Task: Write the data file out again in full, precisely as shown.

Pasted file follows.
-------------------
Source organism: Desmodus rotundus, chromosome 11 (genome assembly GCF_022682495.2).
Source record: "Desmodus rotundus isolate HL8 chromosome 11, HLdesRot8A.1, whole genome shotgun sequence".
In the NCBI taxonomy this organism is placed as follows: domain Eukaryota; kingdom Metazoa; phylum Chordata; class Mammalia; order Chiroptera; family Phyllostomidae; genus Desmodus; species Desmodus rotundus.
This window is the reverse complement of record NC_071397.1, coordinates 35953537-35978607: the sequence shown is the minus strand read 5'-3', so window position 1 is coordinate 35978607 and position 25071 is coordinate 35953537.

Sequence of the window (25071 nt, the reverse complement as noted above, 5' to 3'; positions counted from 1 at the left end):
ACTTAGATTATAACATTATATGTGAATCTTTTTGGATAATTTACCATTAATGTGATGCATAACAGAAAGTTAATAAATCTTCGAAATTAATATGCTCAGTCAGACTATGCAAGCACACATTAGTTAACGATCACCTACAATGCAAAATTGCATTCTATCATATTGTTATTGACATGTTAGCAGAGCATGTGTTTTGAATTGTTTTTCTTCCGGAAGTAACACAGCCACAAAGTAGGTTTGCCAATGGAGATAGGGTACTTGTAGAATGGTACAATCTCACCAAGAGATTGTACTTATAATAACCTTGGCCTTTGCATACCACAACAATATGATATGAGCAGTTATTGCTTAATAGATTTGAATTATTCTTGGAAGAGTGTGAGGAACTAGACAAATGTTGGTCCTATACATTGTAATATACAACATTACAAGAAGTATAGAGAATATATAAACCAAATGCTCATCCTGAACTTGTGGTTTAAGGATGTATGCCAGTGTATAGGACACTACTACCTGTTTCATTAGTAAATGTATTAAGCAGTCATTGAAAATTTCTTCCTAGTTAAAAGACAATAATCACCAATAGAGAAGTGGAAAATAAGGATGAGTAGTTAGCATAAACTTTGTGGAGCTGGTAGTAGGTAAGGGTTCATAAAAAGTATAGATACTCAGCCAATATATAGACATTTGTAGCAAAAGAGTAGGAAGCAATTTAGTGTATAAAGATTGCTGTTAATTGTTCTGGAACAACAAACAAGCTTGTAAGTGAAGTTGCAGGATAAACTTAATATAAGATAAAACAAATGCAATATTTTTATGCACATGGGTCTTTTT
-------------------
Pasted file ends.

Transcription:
Source organism: Desmodus rotundus, chromosome 11 (genome assembly GCF_022682495.2).
Source record: "Desmodus rotundus isolate HL8 chromosome 11, HLdesRot8A.1, whole genome shotgun sequence".
In the NCBI taxonomy this organism is placed as follows: domain Eukaryota; kingdom Metazoa; phylum Chordata; class Mammalia; order Chiroptera; family Phyllostomidae; genus Desmodus; species Desmodus rotundus.
This window is the reverse complement of record NC_071397.1, coordinates 35953537-35978607: the sequence shown is the minus strand read 5'-3', so window position 1 is coordinate 35978607 and position 25071 is coordinate 35953537.

Sequence of the window (25071 nt, the reverse complement as noted above, 5' to 3'; positions counted from 1 at the left end):
ACTTAGATTATAACATTATATGTGAATCTTTTTGGATAATTTACCATTAATGTGATGCATAACAGAAAGTTAATAAATCTTCGAAATTAATATGCTCAGTCAGACTATGCAAGCACACATTAGTTAACGATCACCTACAATGCAAAATTGCATTCTATCATATTGTTATTGACATGTTAGCAGAGCATGTGTTTTGAATTGTTTTTCTTCCGGAAGTAACACAGCCACAAAGTAGGTTTGCCAATGGAGATAGGGTACTTGTAGAATGGTACAATCTCACCAAGAGATTGTACTTATAATAACCTTGGCCTTTGCATACCACAACAATATGATATGAGCAGTTATTGCTTAATAGATTTGAATTATTCTTGGAAGAGTGTGAGGAACTAGACAAATGTTGGTCCTATACATTGTAATATACAACATTACAAGAAGTATAGAGAATATATAAACCAAATGCTCATCCTGAACTTGTGGTTTAAGGATGTATGCCAGTGTATAGGACACTACTACCTGTTTCATTAGTAAATGTATTAAGCAGTCATTGAAAATTTCTTCCTAGTTAAAAGACAATAATCACCAATAGAGAAGTGGAAAATAAGGATGAGTAGTTAGCATAAACTTTGTGGAGCTGGTAGTAGGTAAGGGTTCATAAAAAGTATAGATACTCAGCCAATATATAGACATTTGTAGCAAAAGAGTAGGAAGCAATTTAGTGTATAAAGATTGCTGTTAATTGTTCTGGAACAACAAACAAGCTTGTAAGTGAAGTTGCAGGATAAACTTAATATAAGATAAAACAAATGCAATATTTTTATGCACATGGGTCTTTTT